What is the source of contentions in common life? Observe the discords in neighbourhoods and families; which, notwithstanding all the restraints of relationship, interest, honour, law, and reason, are a fire that never ceases to burn; and which were they no more controlled by the laws than independent nations are by each other, would in thousands of instances break forth into assassinations and murders. From whence spring these wars? Are they the results of ignorance? If so, they would chiefly be confined to the rude, or uninformed part of the community. But is it so? There may, it is true, be more pretences to peace and good will, and fewer bursts of open resentment in the higher, than in the lower order of people: but their dispositions are much the same. The laws of politeness can only polish the surface; and there are some parts of the human character which still appear very rough. Even politeness has its regulations for strife and murder, and establishes iniquity by a law. The evil disposition is a kind of subterraneous fire; and in some form it will have vent. Are they the result of court influence? No. The truth is, if civil government in some form did not influence the fears of the unjust and contentious part of the community, there would be no security to those who are peaceably inclined, and especially to those who are withal religious, and whose pious conduct, like that of Noah, condemns the world. Now the same disposition which, in persons whose power extends only to a cottage, will operate in a way of domestic discord; in others whose influence extends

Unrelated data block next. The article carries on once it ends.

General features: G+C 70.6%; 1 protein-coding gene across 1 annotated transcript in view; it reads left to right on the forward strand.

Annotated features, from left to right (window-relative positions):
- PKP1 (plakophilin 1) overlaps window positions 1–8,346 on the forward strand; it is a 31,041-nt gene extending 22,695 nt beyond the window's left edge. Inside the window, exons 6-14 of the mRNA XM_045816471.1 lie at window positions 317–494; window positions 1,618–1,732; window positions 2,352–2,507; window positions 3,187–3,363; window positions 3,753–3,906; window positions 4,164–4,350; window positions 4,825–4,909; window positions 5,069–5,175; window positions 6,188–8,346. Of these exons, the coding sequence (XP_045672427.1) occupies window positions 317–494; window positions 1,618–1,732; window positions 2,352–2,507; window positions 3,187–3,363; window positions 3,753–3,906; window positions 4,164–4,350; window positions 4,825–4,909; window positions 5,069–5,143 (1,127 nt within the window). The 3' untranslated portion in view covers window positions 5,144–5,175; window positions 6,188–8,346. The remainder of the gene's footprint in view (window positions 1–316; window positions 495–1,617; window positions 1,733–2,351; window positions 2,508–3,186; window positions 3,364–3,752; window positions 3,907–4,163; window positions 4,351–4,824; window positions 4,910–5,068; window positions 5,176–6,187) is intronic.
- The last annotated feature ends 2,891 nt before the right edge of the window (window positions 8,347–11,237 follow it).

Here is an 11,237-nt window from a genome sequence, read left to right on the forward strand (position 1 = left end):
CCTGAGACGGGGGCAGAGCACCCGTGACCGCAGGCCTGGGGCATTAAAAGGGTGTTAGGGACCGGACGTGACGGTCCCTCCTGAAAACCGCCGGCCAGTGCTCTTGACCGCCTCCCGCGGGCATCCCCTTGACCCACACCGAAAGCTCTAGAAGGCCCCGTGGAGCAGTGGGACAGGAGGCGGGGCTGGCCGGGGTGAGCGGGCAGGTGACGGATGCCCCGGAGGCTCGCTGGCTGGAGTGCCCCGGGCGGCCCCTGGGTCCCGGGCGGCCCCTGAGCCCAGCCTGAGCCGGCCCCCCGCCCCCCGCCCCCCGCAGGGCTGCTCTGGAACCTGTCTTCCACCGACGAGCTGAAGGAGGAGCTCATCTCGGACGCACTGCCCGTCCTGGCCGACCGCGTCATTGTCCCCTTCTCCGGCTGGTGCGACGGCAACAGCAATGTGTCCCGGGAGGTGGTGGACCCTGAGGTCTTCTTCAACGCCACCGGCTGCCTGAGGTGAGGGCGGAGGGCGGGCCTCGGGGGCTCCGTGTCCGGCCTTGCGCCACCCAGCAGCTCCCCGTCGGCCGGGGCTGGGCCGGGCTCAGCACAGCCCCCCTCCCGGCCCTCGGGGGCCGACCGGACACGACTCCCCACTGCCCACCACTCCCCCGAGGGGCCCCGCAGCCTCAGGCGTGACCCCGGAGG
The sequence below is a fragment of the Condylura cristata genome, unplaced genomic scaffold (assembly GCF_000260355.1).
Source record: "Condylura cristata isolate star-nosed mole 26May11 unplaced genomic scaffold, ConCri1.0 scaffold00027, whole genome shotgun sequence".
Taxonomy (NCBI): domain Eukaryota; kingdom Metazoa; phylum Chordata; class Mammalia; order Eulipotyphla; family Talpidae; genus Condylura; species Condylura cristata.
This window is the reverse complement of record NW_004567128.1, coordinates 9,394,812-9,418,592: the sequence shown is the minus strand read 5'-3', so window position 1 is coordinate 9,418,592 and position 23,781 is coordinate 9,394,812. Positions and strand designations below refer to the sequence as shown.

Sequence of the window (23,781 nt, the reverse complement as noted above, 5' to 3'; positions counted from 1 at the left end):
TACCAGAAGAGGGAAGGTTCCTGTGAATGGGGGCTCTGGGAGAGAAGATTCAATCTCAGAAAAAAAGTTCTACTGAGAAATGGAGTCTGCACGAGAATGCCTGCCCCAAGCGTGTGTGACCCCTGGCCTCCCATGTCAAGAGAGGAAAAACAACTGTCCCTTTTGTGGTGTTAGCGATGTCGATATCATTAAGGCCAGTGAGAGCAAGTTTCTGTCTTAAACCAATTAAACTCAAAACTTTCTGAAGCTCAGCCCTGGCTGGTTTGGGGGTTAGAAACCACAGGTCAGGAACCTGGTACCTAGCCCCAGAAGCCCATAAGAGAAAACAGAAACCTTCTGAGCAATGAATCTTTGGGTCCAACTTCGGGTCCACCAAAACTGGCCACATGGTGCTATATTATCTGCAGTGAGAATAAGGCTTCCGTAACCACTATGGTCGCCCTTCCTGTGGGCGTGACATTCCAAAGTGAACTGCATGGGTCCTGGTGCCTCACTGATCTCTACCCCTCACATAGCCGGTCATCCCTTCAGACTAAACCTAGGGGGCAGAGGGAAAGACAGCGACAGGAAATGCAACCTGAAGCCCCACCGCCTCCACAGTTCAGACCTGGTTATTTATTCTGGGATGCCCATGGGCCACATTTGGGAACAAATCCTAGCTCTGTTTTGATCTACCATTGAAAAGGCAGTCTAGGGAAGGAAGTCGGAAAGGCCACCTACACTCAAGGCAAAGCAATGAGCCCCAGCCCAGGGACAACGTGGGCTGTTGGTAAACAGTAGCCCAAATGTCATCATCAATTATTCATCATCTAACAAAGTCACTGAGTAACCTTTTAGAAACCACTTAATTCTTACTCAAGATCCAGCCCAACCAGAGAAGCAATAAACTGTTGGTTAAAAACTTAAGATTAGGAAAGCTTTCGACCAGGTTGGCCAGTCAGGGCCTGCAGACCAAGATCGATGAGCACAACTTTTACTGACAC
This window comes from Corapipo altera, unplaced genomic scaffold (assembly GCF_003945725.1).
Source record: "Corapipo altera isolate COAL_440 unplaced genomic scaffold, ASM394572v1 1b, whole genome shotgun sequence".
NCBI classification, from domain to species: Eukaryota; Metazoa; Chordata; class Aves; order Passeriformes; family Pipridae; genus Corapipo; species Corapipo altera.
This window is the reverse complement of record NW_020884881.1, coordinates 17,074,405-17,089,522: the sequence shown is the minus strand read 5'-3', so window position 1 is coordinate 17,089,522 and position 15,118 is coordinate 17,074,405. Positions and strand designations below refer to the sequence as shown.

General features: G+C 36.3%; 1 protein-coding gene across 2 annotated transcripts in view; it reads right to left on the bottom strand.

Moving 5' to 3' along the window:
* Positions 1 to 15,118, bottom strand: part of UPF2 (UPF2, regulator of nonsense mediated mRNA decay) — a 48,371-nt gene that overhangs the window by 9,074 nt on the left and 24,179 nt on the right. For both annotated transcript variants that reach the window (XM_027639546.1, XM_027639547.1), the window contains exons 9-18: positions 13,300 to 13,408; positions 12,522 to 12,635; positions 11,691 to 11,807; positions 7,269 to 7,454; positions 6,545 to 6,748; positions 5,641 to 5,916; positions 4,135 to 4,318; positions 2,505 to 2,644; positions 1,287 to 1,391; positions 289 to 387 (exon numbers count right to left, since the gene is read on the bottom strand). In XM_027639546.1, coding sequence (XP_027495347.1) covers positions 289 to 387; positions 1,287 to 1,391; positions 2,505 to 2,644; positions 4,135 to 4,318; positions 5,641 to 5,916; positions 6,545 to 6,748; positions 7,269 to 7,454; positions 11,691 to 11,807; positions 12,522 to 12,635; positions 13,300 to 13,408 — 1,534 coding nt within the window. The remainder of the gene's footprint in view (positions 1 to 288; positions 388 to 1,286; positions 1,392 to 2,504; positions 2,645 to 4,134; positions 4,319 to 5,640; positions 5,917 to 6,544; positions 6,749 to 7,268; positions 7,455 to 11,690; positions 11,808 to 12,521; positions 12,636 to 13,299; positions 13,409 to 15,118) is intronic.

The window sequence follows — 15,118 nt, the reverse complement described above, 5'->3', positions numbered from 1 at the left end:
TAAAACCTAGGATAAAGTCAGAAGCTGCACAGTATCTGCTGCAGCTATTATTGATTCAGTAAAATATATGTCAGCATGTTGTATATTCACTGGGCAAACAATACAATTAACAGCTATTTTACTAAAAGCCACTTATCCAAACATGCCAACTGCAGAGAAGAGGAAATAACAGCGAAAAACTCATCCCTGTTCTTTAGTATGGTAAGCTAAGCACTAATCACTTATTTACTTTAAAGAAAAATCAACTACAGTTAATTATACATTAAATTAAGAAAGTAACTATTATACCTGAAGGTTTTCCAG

to the affairs of nations will operate on a more enlarged scale, producing war and all the dire calamities which attend it. The sum of the whole is this: When the preponderating part of the world shall cease to be proud, ambitious, envious, covetious, lovers of their ownselves, false, malignant, and intriguing; when they shall love God and one another out of a pure heart; then, and not till then, may we expect wars to cease, and the state of mankind to be essentially meliorated. While these dispositions remain, they will be certain to show themselves. If the best laws

or constitution in the world stand in their way, they will, on certain occasions, bear down all before them.

An anonymous writer in the Monthly Magazine,* (a work which, without avowing it, is pretty evidently devoted to the cause of infidelity,) has instituted an inquiry into "The probability of the future melioration of the state of mankind." A dismal prospect indeed it is which he holds up to his fellow-creatures; yet were I an Infidel, like him, I should acquiesce in many things which he advances. The anchor of his hopes is an increase of knowledge, and the effects of this are circumscribed within a very narrow boundary. With respect to what we call civilization, he reckons it to have undergone all the vicissitudes of which it is capable. Scientific refinement may contribute to the happiness of a few individuals; but, he fears, cannot be made a ground of much advantage to the mass of mankind. Great scope, indeed, remains for the operation of increased knowledge in improvement in government: but even here it can only cure those evils which arise from ignorance, and not those which proceed from intention ; which, "while the propensity to prefer our own interests above that of the community is," as he acknowledges, "interwoven into our very nature," will always form the mass of existing ills. If, indeed, the majority of a community, he says, became so enlightened concerning their interests, and so wise, steady, and unanimous in the pursuit of them, as to overcome all that resistance which the possessors of undue advantages will always make to a change unfavourable to themselves, something might be hoped

*For February, 1799, p 9.